Capitol Building Commission Meeting
on MTR &
January 2, 2003
Photos by Vivian Stockman
The Capitol Building Commission met to hear our grievances on the West
Virginia Coal Association's (WVCA) interpretation of Senate Concurrent Resolution
No. 24 (1999). At the end of the meeting they told us the Commission had
no authority about what was on the base of the statue. Ultimately, it
seems the WVCA gets to interpret the resolution and have final say over
what goes on this monument, in the most public place in the state.
the news articles, and the Coal Industry's interpretation, then read the
resolution for yourself. Take a look at the flyer the WVCA circulated
asking for donations for the monument. See any mention of plaques,
other than a bronze panel for contributors' names?
contends the plaques were public knowledge long ago - we've seen pictures of
the miner statue from a while back, but we must have missed the
information about the plaques. Coalfield residents, the WVCA also contends,
were consulted on the monument, but no coalfield-resident members of OVEC
or Coal River Mountain Watch knew anything about this. We sure weren't invited to
the Governor's mansion for a preview.
Didn't anyone privy to what
would be on the base of this statue question the West Virginia Coal Association
when they said there would be a plaque honoring those who have "dedicated
their careers to providing low-cost energy" on this memorial that was
supposed to honor miners? Who defines "low cost" energy? The
miners who have lost their lives? The people driven from their communities
by mountaintop removal?
The coal industry unwittingly gave us
a clue of how it defines "low cost" when it unleashed ex-WVU
coach Don Nehlen as its "Friend of Coal" spokesman. On January 9,
2003, during the West Virginia Coal Associations annual symposium,
Nehlen said, according
to an article in the Charleston Gazette, Lets get some of these
doggone regulations eliminated or at least made sound, so guys can mine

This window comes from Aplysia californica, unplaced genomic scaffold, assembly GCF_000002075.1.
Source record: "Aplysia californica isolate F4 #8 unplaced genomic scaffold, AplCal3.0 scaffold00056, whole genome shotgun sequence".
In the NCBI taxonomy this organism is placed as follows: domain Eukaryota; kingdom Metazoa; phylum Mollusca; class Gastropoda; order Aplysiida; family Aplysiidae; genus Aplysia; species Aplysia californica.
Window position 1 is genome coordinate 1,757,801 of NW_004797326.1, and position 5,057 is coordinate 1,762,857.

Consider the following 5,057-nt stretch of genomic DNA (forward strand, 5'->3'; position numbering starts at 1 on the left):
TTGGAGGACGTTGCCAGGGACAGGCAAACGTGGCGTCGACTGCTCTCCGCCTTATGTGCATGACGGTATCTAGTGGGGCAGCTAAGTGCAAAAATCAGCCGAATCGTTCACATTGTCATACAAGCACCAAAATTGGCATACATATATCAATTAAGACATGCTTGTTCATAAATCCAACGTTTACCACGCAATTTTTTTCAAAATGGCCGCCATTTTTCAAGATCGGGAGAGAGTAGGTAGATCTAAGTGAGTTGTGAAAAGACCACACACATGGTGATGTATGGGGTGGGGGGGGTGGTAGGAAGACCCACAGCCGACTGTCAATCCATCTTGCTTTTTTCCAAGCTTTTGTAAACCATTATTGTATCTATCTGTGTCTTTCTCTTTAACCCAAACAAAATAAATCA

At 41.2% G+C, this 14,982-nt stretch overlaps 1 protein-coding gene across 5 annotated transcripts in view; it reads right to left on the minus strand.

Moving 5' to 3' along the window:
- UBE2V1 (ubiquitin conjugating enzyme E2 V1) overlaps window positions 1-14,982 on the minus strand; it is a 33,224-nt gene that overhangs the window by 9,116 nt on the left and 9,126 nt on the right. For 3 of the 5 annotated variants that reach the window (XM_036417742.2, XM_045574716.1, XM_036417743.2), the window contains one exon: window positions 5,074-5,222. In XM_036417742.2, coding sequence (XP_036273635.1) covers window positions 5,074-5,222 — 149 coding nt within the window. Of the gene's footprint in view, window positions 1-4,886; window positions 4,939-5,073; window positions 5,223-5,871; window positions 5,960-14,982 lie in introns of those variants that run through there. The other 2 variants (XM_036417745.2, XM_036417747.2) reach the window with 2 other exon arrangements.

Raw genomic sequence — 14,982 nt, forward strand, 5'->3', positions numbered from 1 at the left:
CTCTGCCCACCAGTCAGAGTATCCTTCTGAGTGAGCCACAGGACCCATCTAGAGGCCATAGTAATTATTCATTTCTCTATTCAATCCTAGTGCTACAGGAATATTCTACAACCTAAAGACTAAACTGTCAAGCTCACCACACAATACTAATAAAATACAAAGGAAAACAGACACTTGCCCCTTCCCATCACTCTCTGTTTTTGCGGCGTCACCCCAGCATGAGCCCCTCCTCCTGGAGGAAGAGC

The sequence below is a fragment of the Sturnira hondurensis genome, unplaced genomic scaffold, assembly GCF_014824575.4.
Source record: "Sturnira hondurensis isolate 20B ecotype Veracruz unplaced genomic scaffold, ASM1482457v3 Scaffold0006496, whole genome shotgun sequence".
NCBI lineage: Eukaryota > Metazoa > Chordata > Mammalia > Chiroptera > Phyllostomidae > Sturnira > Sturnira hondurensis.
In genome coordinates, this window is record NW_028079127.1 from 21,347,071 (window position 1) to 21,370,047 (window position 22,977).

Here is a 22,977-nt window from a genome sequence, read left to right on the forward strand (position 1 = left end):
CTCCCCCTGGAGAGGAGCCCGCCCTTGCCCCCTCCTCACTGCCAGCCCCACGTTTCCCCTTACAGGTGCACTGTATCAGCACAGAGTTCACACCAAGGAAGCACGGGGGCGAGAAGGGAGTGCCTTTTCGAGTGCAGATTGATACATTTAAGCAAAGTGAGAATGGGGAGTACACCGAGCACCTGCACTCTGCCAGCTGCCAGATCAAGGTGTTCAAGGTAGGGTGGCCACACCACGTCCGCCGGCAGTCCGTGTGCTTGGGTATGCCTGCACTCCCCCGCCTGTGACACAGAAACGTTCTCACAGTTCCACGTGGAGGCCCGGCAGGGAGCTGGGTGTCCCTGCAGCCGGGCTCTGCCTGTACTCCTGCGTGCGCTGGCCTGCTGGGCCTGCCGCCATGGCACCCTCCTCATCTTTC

coal. I dont exactly know the regulations, but Im smart enough to
know that in China, they mine for six bucks a ton, and we have got to be
able to compete with them."
Just days later, a blast trapped
33 miners underground in China, with little hope for survival. The
New York Times reported that about 7,000 miners died in China's mines in
If, as the WVCA says, this monument is intended to honor the economic
impact of coal to the state, and to tell the whole story of coal,
then there are some very important elements missing.
the monument is about Coal's economic impacts where's the plaque featuring
Ole King Coal stuffing a politician's pocket? Where are the plaques for
the missing worker's comp money, the billion dollar super tax credits coal
got, (much of which Coal got for jobs but used for draglines), the bonding
crisis, and the all-but-sequestered abandoned mine-land funds? Where's the
plaque for the lost economic value of ecosystems that are forever
destroyed by mountaintop removal, the plaque for communities' ruined
water? Where's the plaque for the millions in infrastructure damage from overweight
coal trucks? For perpetual costs associated with acid mine drainage? For
the poverty-stricken area the coal industry once touted as the
"billion-dollar coalfields" The list of economic impacts goes
If the monument is about the history of coal in West Virginia,
where are the plaques for the Mine Wars, the formation of unions, the
busting of unions, black lung disease, the Farmington mine disaster and
others, the Buffalo Creek coal dam disaster, the recent floods....the list
Judy's Bonds addresses the Capitol Building Commission regarding the
removal plaque and "low-cost energy" plaque on a state capitol
entitled the "West Virginia Coal Miner."
Freda Williams addresses the Capitol Building Commission as author Denise
Giardina (far right) looks on after delivering her own impassioned speech.